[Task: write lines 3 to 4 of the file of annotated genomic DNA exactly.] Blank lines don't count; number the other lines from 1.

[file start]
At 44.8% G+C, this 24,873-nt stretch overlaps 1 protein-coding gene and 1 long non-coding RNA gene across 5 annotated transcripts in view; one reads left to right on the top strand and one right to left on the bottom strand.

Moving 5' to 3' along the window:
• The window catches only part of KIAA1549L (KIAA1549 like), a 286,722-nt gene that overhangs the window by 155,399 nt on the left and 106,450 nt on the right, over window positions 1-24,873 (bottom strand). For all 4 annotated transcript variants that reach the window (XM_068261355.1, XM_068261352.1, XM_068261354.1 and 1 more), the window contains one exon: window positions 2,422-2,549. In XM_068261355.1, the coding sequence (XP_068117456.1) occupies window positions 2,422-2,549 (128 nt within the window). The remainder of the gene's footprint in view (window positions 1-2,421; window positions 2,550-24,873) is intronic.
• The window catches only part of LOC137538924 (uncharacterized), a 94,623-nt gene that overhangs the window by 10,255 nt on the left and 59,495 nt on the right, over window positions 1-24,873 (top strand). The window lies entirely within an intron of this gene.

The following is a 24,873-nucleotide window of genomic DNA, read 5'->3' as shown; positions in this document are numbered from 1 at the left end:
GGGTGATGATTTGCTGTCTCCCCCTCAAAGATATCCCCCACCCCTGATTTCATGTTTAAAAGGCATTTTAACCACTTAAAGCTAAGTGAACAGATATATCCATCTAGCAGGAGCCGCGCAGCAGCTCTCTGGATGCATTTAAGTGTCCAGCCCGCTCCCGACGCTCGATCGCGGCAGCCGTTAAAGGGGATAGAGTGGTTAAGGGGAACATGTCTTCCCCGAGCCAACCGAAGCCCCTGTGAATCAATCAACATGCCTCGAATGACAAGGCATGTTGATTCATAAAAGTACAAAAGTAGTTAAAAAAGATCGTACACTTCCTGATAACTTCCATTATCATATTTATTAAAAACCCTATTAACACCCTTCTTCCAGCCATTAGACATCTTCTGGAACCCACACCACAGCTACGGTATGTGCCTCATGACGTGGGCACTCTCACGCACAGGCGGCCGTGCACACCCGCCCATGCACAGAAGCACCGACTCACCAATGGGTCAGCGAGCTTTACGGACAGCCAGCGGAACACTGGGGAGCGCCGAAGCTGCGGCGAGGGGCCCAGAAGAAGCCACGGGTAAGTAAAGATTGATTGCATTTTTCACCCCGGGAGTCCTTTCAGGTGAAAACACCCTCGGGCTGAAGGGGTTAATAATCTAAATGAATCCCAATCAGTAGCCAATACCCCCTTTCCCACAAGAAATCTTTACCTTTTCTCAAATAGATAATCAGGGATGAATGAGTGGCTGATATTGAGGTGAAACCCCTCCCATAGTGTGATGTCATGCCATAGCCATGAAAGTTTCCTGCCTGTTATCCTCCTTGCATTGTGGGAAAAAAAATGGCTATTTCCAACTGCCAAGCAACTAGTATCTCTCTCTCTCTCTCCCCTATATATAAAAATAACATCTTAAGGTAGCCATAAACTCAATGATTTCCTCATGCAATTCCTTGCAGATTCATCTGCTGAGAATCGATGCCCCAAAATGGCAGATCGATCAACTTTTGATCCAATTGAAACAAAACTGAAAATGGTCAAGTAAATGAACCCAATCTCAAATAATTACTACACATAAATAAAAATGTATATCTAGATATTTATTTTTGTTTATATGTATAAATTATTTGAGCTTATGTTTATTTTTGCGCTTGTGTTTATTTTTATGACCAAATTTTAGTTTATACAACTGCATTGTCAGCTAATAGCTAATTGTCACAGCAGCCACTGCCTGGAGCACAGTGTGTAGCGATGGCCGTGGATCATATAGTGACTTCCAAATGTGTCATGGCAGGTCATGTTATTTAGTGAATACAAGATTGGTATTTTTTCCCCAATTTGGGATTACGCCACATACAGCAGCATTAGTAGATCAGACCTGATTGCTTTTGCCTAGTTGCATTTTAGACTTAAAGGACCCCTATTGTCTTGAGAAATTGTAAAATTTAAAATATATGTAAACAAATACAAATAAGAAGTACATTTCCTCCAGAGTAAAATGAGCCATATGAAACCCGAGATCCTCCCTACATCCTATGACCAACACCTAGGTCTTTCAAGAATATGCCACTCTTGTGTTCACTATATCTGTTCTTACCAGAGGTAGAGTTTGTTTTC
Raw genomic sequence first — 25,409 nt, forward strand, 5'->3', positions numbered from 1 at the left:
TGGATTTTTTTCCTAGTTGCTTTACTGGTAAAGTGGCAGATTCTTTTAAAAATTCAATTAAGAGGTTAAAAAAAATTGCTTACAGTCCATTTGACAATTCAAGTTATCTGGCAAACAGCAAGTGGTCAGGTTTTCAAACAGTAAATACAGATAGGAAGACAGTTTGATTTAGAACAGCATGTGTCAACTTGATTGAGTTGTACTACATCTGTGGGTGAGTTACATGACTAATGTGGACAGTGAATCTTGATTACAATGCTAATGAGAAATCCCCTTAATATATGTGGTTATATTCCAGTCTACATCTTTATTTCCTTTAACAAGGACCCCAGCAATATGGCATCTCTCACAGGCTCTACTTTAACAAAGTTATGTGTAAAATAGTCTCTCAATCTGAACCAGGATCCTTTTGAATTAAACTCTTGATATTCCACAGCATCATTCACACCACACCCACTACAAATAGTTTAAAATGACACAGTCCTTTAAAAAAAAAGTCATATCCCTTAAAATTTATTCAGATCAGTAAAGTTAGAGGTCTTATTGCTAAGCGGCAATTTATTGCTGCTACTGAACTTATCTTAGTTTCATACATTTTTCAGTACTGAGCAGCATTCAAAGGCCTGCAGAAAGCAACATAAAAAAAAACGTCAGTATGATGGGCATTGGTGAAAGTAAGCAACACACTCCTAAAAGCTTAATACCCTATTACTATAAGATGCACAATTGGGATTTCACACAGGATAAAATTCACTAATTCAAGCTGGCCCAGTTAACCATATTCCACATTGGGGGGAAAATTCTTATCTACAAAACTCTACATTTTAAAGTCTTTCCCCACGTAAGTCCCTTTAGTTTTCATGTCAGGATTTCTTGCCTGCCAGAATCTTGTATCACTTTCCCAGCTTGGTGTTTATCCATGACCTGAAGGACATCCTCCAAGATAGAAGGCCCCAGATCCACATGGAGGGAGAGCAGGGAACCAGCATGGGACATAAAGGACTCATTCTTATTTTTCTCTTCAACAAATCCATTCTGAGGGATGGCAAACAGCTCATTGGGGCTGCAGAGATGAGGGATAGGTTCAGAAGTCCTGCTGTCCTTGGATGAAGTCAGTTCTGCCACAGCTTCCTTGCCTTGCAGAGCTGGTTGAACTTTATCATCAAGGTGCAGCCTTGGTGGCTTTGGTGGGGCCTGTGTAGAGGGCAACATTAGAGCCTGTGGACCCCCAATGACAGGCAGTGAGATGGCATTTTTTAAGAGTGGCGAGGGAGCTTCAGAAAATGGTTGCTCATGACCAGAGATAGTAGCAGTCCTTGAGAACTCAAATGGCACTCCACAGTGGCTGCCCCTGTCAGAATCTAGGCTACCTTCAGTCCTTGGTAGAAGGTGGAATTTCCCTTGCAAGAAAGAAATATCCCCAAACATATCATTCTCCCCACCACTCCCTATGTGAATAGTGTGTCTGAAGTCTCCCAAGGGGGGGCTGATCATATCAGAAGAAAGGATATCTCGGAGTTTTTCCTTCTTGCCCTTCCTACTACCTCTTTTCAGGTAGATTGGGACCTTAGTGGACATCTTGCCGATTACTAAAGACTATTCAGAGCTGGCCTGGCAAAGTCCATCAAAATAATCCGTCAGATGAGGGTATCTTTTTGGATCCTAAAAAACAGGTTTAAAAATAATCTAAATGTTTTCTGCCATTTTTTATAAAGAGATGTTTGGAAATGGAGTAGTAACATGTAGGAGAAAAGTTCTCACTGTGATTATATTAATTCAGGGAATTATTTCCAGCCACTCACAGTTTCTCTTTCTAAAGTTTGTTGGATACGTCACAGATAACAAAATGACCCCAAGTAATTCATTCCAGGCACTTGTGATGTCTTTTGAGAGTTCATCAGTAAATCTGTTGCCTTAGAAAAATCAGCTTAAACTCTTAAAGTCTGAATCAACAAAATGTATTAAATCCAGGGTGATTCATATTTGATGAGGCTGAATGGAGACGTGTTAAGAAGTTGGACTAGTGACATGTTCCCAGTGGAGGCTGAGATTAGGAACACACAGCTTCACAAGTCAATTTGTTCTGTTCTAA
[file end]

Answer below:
• The window catches only part of KIAA1549L (KIAA1549 like), a 286,722-nt gene that overhangs the window by 155,399 nt on the left and 106,450 nt on the right, over window positions 1-24,873 (bottom strand). For all 4 annotated transcript variants that reach the window (XM_068261355.1, XM_068261352.1, XM_068261354.1 and 1 more), the window contains one exon: window positions 2,422-2,549. In XM_068261355.1, the coding sequence (XP_068117456.1) occupies window positions 2,422-2,549 (128 nt within the window). The remainder of the gene's footprint in view (window positions 1-2,421; window positions 2,550-24,873) is intronic.
• The window catches only part of LOC137538924 (uncharacterized), a 94,623-nt gene that overhangs the window by 10,255 nt on the left and 59,495 nt on the right, over window positions 1-24,873 (top strand). The window lies entirely within an intron of this gene.